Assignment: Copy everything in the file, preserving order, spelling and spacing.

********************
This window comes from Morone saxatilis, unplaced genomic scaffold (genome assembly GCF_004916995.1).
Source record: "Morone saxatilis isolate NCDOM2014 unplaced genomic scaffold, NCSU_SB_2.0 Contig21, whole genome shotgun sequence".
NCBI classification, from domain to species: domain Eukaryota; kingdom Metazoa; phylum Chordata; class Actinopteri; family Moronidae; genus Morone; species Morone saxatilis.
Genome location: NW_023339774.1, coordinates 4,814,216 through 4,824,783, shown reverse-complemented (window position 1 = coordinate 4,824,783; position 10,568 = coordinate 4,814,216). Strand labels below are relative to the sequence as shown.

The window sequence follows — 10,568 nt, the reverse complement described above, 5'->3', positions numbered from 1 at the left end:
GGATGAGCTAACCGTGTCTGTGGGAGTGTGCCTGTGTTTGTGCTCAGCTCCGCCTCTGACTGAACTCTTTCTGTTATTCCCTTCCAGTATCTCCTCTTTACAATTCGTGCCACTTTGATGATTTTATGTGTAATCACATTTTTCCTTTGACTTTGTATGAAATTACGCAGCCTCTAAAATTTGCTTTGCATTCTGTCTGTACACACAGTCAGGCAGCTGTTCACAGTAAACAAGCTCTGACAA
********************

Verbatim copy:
This window comes from Morone saxatilis, unplaced genomic scaffold (genome assembly GCF_004916995.1).
Source record: "Morone saxatilis isolate NCDOM2014 unplaced genomic scaffold, NCSU_SB_2.0 Contig21, whole genome shotgun sequence".
NCBI classification, from domain to species: domain Eukaryota; kingdom Metazoa; phylum Chordata; class Actinopteri; family Moronidae; genus Morone; species Morone saxatilis.
Genome location: NW_023339774.1, coordinates 4,814,216 through 4,824,783, shown reverse-complemented (window position 1 = coordinate 4,824,783; position 10,568 = coordinate 4,814,216). Strand labels below are relative to the sequence as shown.

The window sequence follows — 10,568 nt, the reverse complement described above, 5'->3', positions numbered from 1 at the left end:
GGATGAGCTAACCGTGTCTGTGGGAGTGTGCCTGTGTTTGTGCTCAGCTCCGCCTCTGACTGAACTCTTTCTGTTATTCCCTTCCAGTATCTCCTCTTTACAATTCGTGCCACTTTGATGATTTTATGTGTAATCACATTTTTCCTTTGACTTTGTATGAAATTACGCAGCCTCTAAAATTTGCTTTGCATTCTGTCTGTACACACAGTCAGGCAGCTGTTCACAGTAAACAAGCTCTGACAA